Dave and I talked tactics over takeaway at base camp. The fish were condensed in two areas – either in the riffles in as little as six inches of water or in the slow, glassy pools sipping down incomprehensibly small dries. I had taken mine on a size 21 JL Mole – a tiny F-fly which was attached to 6x tippet and a very long leader – not easy fishing at range. We had set up camp next to the river and whilst lying in my tent during the dead of night I heard fish leaping and thrashing out of the water, clearly there was a food item in the evenings that wasn’t there during the daytime. When I woke the next morning it was very obvious, during the night-time there was a hatch of huge cinnamon sedges – the one below would have been a fine match for a size 4 hook. If only they hatched during daylight!
Day two was a frustrating affair. It’s actually my favourite stretch of water in the UK – one that requires a multitude of skills, tactics and flies as well as being phenomenally physically demanding. Success on this beat to me represents a huge achievement and I’m still yet to walk away from this beat feeling like I really nailed it. I managed a few good fish to around 15″ on the nymph leader but the lack of water was incredibly limiting. This is a stretch that at normal height provides the nymph angler with a good few days of riffles and runs but as the water was so low most of my favourite areas held very little promise – some held no water at all. An evening spinner fall gave me half an hour of dry-fly fun including a fish which straightened a hook out. It was so dark that not only did I not get to see the fish when hooked I also didn’t see it take the fly in the first place, it struck in to me!
The third and final day was on a beat that I hadn’t fished before on the middle river, one of Dave’s favourites and after a fairly inauspicious start I began to pick a few fish up in the riffles, mostly on the Rubber Grub – a fly I hadn’t used before but will certainly be tying on more often. In the early afternoon my attention was drawn to a side pool which took me back to my time in New Zealand. These little side pools can hold fish but they need a number of conditions for a fish to take up residency – deep water, constant flow, shade and nearby cover to dash in to when the fish feel unsafe. We fished these pools in NZ to great effect, often they held bigger fish than the main river. The picture below is of the pool. I pitched a heavy two fly nymph rig up in to the neck which sank quickly and without drag. What I hadn’t seen from my position half a dozen rod lengths away was that the grey smudge at the bottom of the guts of the run wasn’t the bottom but a fish. I saw the mouth open and struck in to weight. The thing thrashed like a scalded lion and took off downstream towards the tree roots. I clamped down on the reel as I knew that if my two fly rig ended up in those then the outcome would be negative. The outcome was negative anyway, the hook pulled and I was left to rue another one that got away, though the moral victory is sometimes enough….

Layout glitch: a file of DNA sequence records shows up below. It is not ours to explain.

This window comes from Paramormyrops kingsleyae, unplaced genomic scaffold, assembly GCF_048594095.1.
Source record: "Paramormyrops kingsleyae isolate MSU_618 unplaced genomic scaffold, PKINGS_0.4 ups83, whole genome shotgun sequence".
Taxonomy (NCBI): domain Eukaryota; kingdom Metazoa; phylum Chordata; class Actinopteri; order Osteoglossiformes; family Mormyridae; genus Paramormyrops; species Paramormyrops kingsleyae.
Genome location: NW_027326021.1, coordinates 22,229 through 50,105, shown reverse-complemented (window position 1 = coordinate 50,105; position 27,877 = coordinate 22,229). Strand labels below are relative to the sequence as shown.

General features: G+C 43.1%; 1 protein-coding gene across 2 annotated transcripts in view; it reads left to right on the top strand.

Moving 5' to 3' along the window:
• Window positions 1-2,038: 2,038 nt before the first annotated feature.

We both caught plenty of fish that day, the final day. Dave’s initial struggles had been overcome and he was sighting and hooking fish on dries far more regularly than I could which was admirable because I found those dead-flow fish incredibly tough to catch. The tiniest amount of drag was as much as it took not only to have takes refused but often to spook your target fish entirely – this was technical trout fishing at its hardest.
Six o’clock came and it was time for us to pack up and head back to London. The trout season – for us at least – finished there and then on the banks of the Usk beneath stunning sunlight in the shadow of the beautiful Brecon hills. In the time we were there Autumn had begun to filter inexorably among the fields, fringes and forests. The annual deciduous decay was underway and as the auburn leaves tumbled and twisted their way down stream on the current they took with them another seven months of fishing that we’ll never get back but remember forever. Making new friends, memories and targets, sometimes even achieving th targets you set – sometimes realising that the targets you set don’t mean a thing when it’s just you, the river and the fish.
If it is that I don’t see another UK trout season for the next few years then I’ll miss it terribly but the prospect of a new adventure in a new place is often too irresistible to a mere fisherman. The trout in the Usk have been there for thousands of years and should be for a good while yet, so this isn’t goodbye, just farewell. An adventure to be continued…